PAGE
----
Tuesday, April 8, 2008

As budget cuts come to light, worries ease


Hundreds of teachers, students and parents packed the Santa Barbara School District Board of Education meeting last night where the main event on the agenda was $4 million in proposed budget cuts to the 2008-2009 budget.
But before the public comment period could commence, Deputy Superintendent Eric D. Smith presented a fiscal recovery plan that seemed to cast a spell over the audience and the board, leaving the latter, which is generally outspoken when it comes to cuts, relatively at ease.

By the time Smith wrapped up, the audience had shrunk significantly and the board mostly praised his proposals, which eliminated millions in expenditures by proposing large cuts like three administrative positions (a savings of $382,00), to placing district letterhead on a computer template instead of ordering letterhead stationery (a savings of $3,000), while sparing most educational programs.
“We appreciate your analyses and you finding all this money,” said board member Bob Noel. “I don’t see a lot of pain.”
Smith said the need for millions in immediate budget cuts became clear when the state proposed a 10 percent blanket cut to state-funded services, including K-12 education, last January.
He said the district’s then $1.5 million deficit ballooned to $6 million — a number that is also partially tied to declining enrollment, which is expected to hit the secondary district especially hard next year with about 360 fewer students.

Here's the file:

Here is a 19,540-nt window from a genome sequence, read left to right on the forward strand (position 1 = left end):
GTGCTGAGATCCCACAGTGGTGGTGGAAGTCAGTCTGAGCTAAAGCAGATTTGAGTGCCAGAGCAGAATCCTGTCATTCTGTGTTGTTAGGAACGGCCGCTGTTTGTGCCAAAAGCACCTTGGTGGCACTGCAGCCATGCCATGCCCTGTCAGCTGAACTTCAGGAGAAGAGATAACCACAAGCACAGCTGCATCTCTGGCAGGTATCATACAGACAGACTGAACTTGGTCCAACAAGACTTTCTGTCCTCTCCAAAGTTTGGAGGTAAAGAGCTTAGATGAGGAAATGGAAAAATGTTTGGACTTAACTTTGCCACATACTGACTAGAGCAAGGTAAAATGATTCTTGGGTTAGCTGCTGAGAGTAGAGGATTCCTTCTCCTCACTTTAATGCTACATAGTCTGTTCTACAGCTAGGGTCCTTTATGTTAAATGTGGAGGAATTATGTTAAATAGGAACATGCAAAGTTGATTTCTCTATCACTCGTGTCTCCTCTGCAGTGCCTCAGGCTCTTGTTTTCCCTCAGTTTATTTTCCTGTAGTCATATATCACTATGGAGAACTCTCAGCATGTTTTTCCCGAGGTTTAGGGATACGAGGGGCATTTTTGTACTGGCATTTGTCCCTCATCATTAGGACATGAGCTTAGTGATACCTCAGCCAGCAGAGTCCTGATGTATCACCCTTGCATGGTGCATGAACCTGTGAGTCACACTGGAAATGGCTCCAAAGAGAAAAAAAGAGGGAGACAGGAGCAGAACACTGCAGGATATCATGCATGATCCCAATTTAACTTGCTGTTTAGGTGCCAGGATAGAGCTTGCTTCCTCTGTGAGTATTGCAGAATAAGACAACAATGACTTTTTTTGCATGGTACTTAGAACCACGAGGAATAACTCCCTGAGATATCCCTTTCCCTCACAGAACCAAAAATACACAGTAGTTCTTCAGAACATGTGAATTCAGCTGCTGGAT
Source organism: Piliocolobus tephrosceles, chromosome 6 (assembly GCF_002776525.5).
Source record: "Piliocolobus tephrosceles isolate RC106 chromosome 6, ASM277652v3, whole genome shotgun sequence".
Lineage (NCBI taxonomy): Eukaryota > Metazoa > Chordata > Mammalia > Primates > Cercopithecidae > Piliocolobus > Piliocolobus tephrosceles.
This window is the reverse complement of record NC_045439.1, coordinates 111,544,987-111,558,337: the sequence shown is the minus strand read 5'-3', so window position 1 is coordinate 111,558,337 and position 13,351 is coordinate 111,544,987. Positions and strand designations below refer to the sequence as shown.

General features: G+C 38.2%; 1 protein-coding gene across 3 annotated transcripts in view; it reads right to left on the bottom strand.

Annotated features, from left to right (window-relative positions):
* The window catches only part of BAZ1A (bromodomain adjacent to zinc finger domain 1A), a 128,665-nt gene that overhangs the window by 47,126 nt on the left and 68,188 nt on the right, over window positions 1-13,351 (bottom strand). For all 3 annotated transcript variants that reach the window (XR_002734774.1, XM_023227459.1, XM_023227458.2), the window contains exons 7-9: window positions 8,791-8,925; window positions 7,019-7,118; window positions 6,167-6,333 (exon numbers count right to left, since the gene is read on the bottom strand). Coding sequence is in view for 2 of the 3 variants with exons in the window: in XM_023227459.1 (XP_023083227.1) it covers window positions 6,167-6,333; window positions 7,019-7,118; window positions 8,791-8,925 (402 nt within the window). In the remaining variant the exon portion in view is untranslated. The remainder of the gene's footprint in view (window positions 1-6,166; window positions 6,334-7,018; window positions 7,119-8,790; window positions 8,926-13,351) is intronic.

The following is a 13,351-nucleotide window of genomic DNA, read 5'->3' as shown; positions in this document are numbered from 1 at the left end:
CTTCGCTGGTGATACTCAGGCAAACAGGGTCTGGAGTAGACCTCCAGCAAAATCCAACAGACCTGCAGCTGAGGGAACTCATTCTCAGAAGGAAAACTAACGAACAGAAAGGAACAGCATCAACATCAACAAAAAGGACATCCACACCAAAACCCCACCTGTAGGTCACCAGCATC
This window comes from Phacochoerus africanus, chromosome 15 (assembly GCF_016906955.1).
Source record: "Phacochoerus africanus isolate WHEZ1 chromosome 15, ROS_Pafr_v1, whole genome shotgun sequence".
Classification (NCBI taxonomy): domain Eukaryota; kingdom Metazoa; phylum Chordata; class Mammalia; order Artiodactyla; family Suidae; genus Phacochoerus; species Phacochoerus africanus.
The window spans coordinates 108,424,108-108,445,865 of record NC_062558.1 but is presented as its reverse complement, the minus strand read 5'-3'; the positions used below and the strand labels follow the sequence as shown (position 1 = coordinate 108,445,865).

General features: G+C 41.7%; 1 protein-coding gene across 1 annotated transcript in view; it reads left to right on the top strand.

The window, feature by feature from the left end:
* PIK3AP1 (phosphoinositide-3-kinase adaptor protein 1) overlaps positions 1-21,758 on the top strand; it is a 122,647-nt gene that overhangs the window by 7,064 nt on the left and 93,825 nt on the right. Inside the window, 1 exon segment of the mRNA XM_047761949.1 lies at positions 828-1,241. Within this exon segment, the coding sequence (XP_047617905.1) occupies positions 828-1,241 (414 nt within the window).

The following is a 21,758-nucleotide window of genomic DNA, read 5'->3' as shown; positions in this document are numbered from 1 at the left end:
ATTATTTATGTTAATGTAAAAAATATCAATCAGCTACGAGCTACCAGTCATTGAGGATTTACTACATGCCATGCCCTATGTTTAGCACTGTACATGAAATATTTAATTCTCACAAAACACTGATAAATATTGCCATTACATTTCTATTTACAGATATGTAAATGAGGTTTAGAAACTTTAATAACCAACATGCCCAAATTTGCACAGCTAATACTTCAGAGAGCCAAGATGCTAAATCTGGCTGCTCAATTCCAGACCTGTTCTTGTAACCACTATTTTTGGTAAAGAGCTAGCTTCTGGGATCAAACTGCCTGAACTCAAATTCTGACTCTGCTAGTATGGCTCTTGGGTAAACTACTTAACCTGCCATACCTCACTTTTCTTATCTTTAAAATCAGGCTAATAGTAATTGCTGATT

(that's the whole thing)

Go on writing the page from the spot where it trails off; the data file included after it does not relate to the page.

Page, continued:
But as the financial picture began looking grim, the district hired Smith, who came on board and quickly identified $1.5 million in one-time savings for this year that included minor adjustments to things like health benefits, deferred maintenance, workers compensation rates and insurance rebates.
Continuing with the theme, Smith dug into the 2008-2009 budget with the same idea in mind, eliminating the “low hanging fruit” as he called it.
Last night Smith and District Superintendent Brian Sarvis outlined $5.3 million in possible cuts, which they said were developed after meeting with a number of administrators and employees at various school sites.
Because there were $5.3 million in cuts identified and the board is faced with cutting $4 million for next year, their immediate task is to select what they don’t want to see cut.
The majority of the proposed cuts are adjustments similar to this year’s, with the exception of a few that the board took issue with and are likely to squash on April 22 when they’re expected to fine-tune the cuts.
The most controversial cut on Smith’s proposed list was the reduction of 7.4 full-time teachers who instruct electives courses at junior high schools. This could save the district $577,000, but would make a big dent in already sparse arts and music programs.
All of the board members agreed they would remove this item from play, and instead of the 7.4 teaching positions, increase it to eight full-time positions, which would cost an additional $46,000.